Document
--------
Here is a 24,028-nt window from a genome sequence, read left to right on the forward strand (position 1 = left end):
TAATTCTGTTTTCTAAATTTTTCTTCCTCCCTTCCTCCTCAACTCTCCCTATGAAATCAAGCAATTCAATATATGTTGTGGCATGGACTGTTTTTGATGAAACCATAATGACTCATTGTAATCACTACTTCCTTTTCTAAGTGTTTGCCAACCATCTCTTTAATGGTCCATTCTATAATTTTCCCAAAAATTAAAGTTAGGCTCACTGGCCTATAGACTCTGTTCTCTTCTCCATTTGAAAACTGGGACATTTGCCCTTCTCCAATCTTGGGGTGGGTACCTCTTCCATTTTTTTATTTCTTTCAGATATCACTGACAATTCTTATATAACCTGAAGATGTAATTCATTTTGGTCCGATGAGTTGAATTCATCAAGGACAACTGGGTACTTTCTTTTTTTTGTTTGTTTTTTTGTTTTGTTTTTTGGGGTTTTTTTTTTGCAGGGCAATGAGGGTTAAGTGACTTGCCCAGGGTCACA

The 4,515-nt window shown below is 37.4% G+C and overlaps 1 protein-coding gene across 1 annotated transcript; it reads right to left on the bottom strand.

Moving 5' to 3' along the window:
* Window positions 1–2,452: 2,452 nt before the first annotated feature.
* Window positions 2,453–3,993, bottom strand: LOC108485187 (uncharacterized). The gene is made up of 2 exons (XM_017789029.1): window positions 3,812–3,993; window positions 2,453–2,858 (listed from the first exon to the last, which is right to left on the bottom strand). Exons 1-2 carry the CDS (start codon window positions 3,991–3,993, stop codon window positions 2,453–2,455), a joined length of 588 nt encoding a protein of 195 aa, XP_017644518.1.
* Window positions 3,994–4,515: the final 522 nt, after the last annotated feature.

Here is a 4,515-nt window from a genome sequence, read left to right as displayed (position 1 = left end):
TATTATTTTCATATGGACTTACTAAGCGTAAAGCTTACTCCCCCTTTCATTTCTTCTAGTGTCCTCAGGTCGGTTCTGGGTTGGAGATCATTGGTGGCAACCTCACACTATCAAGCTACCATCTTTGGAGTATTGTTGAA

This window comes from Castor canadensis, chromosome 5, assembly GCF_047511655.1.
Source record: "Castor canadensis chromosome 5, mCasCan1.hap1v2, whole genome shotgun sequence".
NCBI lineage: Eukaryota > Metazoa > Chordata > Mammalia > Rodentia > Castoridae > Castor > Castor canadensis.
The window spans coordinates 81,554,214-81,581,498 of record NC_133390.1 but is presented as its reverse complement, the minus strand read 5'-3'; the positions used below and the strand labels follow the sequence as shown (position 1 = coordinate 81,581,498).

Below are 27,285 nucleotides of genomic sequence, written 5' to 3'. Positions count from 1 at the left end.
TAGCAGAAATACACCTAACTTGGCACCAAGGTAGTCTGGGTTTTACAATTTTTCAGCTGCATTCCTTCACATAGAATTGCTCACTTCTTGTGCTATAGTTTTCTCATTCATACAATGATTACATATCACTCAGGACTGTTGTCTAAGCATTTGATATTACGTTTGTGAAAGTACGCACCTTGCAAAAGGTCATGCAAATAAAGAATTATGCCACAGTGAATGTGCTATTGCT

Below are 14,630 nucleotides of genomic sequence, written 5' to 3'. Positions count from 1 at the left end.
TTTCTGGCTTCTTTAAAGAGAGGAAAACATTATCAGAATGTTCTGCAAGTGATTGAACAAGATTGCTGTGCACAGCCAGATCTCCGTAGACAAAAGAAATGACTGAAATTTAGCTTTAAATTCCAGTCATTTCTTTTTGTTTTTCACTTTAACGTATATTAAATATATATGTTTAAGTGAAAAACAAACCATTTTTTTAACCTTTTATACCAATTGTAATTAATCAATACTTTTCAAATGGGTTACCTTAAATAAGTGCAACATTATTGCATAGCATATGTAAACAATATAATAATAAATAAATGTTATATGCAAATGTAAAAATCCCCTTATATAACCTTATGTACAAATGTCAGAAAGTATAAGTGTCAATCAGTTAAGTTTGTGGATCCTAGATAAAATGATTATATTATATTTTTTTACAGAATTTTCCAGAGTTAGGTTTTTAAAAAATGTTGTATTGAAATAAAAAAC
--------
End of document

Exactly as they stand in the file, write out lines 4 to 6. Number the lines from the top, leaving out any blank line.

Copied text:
Moving 5' to 3' along the window:
* Window positions 1–2,452: 2,452 nt before the first annotated feature.
* Window positions 2,453–3,993, bottom strand: LOC108485187 (uncharacterized). The gene is made up of 2 exons (XM_017789029.1): window positions 3,812–3,993; window positions 2,453–2,858 (listed from the first exon to the last, which is right to left on the bottom strand). Exons 1-2 carry the CDS (start codon window positions 3,991–3,993, stop codon window positions 2,453–2,455), a joined length of 588 nt encoding a protein of 195 aa, XP_017644518.1.